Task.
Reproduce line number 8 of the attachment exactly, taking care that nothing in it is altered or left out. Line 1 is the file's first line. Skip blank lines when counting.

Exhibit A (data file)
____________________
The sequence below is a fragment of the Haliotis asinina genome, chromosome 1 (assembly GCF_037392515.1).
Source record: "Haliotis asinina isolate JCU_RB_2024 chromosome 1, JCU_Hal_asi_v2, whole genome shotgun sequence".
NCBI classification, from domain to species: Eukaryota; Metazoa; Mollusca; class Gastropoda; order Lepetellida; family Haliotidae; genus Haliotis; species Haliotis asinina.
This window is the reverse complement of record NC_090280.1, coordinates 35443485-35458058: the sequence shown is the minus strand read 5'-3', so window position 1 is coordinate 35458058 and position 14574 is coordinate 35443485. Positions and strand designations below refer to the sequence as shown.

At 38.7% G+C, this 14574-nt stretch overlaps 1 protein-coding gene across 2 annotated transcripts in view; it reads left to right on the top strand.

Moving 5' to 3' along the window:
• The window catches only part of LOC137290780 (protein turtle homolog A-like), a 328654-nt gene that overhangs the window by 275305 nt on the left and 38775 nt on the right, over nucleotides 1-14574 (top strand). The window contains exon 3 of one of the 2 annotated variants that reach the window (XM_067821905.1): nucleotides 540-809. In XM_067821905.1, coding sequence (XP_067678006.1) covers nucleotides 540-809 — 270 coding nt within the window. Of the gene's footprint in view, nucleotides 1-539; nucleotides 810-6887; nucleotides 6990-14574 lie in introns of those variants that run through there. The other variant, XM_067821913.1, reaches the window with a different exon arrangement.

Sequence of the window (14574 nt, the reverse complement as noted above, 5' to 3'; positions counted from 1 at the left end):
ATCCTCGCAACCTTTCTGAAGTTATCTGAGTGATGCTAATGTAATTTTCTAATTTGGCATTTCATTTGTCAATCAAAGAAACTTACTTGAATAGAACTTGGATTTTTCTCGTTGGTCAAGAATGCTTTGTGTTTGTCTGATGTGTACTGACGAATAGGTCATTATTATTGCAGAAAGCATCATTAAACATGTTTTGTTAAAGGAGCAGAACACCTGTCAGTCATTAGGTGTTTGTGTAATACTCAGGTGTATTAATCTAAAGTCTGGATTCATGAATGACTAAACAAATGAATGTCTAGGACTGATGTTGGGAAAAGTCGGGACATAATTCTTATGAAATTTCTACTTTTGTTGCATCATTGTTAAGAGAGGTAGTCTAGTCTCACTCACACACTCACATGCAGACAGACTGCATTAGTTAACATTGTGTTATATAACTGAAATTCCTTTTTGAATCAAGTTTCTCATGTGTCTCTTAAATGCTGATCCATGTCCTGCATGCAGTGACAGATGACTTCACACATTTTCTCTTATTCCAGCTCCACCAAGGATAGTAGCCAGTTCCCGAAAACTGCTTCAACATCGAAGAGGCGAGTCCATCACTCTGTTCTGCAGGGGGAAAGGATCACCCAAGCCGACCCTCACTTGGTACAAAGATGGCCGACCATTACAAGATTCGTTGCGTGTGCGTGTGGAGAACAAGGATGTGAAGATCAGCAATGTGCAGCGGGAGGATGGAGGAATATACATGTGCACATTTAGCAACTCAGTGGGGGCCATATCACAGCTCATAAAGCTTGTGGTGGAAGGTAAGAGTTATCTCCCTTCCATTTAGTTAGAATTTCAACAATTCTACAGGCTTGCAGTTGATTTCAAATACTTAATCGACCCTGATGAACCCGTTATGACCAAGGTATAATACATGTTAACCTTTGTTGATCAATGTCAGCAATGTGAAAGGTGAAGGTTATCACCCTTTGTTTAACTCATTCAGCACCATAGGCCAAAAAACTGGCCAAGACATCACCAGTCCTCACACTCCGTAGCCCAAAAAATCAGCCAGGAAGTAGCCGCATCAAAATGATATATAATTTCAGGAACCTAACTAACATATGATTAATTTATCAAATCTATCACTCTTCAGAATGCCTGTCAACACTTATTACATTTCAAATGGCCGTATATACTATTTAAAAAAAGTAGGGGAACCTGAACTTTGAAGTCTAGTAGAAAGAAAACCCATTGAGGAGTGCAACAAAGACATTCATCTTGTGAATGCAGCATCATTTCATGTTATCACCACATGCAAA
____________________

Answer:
Sequence of the window (14574 nt, the reverse complement as noted above, 5' to 3'; positions counted from 1 at the left end):